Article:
It's struggled a bit to find a leader whenever Farage has decided to let someone else have a go. In three separate terms he has been leader for ten of the last twelve years, while the party has somehow gotten through six in the other two of those years. And it's now looking as if it might need to find itself yet another, with some news providers reporting that Henry Bolton - who only became leader at the end of September - will resign within the next 24 hours.


According the the Mail on Sunday's reporting of the situation, Ms Marney started her relationship with Mr Bolton "just before christmas". It also states that the offensive texts were sent "three weeks before starting her relationship with Mr Bolton" which, by my reckoning, means she sent them around the start of December.

Which makes me wonder why the texts were leaked to the press right about now. I'm not usually a big fan of conspiracy theories, but it does seem awfully convenient that Mr Bolton has been put in a politically difficult situation only a day or two after Mr Farage has popped up all over our news media once more like an unwanted coldsore.

suze wrote:
If I were that chairman, I'd probably be speaking to Farage about now, and asking him to stand for the leadership yet again with a single policy: if elected, to dissolve the party.


I think it's highly likely that he will stand for the leadership yet again. However, with all his recent talk about a second referendum and accusing the Leave campaign of stopping campaigning, I highly doubt he'll be seeking to dissolve the party.

Part of me wonders whether he was peeved to have been overlooked in the New Year honours list, and was previously planning to get a cushy income from signing in to the House of Lords in much the same way that he used to in the European Parliament.

 
Alexander Howard
1270763.  Mon Jan 15, 2018 8:25 am Reply with quote

Demographically or statistically, UKIP supporters are more likely to appreciate Carry-On films. This explains why they elect leaders who act as if they were in one. (Fill in appropriate quote here.)

According to the Beeb, Harry Bolton has just dumped his latest bed-warmer, which opens the way for her to get into the Big Brother House or wherever.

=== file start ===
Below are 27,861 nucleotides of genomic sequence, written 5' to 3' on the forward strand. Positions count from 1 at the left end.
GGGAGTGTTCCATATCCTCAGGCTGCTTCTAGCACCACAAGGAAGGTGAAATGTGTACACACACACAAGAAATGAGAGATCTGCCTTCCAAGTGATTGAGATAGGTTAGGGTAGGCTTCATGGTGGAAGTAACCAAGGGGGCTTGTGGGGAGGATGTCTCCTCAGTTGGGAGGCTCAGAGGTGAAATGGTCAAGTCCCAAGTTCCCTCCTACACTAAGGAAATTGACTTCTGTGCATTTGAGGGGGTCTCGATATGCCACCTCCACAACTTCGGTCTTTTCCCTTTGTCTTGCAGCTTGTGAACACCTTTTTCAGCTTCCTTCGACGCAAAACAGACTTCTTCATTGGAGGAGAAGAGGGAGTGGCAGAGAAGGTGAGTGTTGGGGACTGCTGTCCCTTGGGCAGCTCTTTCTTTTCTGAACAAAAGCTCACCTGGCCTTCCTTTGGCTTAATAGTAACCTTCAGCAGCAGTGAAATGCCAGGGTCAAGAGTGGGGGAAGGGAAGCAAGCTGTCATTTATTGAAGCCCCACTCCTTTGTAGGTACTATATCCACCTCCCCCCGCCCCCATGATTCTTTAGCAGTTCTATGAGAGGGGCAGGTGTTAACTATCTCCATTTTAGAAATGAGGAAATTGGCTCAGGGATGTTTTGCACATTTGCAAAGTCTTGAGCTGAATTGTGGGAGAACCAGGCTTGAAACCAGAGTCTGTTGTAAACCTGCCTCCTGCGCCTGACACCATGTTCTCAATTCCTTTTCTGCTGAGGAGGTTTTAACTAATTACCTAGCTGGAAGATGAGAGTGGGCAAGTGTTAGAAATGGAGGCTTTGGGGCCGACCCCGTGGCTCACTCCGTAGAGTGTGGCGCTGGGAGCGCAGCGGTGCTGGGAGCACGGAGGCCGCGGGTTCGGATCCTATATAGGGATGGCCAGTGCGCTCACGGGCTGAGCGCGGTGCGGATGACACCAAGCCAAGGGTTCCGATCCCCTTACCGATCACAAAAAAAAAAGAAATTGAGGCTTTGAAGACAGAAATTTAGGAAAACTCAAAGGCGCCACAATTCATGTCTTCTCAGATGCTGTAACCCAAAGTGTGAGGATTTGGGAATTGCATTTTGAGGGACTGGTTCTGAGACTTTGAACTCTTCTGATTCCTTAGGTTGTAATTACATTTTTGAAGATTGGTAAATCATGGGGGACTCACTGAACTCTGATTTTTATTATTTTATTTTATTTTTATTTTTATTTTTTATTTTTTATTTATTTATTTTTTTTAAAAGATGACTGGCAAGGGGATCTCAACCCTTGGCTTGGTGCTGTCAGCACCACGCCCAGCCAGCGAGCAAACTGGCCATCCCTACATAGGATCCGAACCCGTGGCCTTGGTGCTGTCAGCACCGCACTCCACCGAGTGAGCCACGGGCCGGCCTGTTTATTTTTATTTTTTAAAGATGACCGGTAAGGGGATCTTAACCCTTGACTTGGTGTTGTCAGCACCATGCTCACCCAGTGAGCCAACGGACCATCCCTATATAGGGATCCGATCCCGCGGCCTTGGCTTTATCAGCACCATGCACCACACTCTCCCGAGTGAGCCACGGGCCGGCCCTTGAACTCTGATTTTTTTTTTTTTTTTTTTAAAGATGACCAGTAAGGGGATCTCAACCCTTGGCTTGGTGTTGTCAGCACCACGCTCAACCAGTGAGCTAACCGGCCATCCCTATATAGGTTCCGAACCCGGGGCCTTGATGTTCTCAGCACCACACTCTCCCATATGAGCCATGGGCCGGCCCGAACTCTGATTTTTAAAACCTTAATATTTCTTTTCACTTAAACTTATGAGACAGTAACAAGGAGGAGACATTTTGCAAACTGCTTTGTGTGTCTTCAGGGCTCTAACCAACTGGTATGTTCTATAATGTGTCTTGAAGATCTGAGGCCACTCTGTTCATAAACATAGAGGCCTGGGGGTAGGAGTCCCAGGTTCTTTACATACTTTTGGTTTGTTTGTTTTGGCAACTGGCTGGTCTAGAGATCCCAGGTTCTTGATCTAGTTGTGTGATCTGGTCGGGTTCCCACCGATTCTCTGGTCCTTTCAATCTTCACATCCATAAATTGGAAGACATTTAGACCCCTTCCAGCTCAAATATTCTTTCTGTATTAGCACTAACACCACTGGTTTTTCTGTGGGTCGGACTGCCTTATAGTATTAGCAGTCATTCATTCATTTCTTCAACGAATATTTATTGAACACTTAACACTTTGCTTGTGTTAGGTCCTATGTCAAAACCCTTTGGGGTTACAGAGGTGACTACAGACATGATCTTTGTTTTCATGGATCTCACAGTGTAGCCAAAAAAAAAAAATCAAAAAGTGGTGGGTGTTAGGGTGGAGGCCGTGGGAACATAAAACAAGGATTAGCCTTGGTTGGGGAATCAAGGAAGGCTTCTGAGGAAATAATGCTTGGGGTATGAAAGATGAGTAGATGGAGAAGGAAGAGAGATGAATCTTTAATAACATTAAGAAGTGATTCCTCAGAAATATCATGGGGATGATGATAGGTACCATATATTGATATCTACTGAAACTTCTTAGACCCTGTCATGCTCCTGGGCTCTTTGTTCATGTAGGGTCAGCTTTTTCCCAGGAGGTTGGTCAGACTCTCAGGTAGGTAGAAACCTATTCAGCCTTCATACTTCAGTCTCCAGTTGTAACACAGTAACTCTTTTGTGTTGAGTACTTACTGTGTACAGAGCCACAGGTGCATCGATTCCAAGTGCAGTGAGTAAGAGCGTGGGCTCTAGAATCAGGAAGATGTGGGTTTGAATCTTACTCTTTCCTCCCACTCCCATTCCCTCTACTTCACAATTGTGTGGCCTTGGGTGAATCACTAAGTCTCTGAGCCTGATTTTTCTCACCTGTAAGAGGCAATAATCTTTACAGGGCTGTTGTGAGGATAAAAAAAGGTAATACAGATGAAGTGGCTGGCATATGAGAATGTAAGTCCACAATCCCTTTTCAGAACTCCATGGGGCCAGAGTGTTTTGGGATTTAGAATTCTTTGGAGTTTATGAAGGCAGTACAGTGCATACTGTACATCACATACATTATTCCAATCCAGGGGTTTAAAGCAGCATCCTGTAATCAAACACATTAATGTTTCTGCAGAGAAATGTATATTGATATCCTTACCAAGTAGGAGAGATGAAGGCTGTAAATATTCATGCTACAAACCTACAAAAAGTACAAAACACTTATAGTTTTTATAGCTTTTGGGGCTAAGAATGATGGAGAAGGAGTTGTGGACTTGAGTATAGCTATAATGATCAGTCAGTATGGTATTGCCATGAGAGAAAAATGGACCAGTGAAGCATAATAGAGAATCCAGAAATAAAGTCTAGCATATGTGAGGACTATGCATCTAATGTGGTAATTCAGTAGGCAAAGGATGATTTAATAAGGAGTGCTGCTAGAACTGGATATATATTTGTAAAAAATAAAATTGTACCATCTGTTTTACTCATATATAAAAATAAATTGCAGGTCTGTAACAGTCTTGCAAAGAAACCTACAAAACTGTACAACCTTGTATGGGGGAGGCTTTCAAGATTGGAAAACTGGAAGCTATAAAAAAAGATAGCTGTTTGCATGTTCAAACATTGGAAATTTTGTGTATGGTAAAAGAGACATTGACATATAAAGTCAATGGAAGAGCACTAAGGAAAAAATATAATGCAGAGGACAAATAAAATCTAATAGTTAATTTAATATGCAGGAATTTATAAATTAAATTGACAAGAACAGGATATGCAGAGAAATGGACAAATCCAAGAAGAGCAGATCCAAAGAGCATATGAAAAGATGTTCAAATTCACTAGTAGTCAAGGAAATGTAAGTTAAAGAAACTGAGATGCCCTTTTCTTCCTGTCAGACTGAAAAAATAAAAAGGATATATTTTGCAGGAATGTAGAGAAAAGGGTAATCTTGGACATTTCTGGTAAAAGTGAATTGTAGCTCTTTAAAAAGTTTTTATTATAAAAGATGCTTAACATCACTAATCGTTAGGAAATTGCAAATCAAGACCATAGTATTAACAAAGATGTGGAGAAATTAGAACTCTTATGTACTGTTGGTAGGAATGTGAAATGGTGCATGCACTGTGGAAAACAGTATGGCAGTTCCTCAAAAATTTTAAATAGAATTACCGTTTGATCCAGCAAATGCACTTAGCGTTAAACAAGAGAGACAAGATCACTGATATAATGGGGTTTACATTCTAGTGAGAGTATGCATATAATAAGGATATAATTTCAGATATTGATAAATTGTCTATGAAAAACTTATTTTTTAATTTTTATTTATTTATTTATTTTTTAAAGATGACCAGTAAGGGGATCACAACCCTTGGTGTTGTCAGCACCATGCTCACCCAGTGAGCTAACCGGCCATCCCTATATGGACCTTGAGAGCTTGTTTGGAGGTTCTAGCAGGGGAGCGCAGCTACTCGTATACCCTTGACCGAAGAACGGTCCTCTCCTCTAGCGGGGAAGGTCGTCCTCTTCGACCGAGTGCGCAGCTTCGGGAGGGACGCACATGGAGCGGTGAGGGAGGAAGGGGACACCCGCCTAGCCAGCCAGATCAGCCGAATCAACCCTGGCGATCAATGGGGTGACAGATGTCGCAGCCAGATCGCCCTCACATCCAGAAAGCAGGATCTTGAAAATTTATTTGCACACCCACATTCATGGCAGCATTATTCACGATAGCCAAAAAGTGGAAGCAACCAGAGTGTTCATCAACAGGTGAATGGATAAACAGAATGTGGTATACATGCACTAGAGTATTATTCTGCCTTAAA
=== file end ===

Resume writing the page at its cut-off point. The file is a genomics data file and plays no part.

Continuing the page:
It's all very tawdry: can UKIP ever grow up to be like the big, established political parties? They have proper sex scandals.

 
crissdee
1270771.  Mon Jan 15, 2018 10:57 am Reply with quote

Alexander Howard wrote:
Demographically or statistically, UKIP supporters are more likely to appreciate Carry-On films. This explains why they elect leaders who act as if they were in one. ("Infamy! Infamy! They've all got it infamy!!!")


How's that?

 
suze
1270781.  Mon Jan 15, 2018 12:29 pm Reply with quote

dr.bob wrote:
Which makes me wonder why the texts were leaked to the press right about now. I'm not usually a big fan of conspiracy theories, but it does seem awfully convenient that Mr Bolton has been put in a politically difficult situation only a day or two after Mr Farage has popped up all over our news media once more like an unwanted coldsore.


I had wondered about that. It's not entirely clear how the media came to know about these txts msgs, or why it chose now to report on them.

Personally I don't think it's Farage's doing though. He is bigger than UKIP and he knows that very well. Once the referendum had happened he said that was his lot and he would now retire from frontline politics, and I certainly got the impression that he was serious about wanting to retire to the country and spend more time in the pub.

If he's serious about returning to the front line, I expect him to do it from outside UKIP.


dr.bob wrote: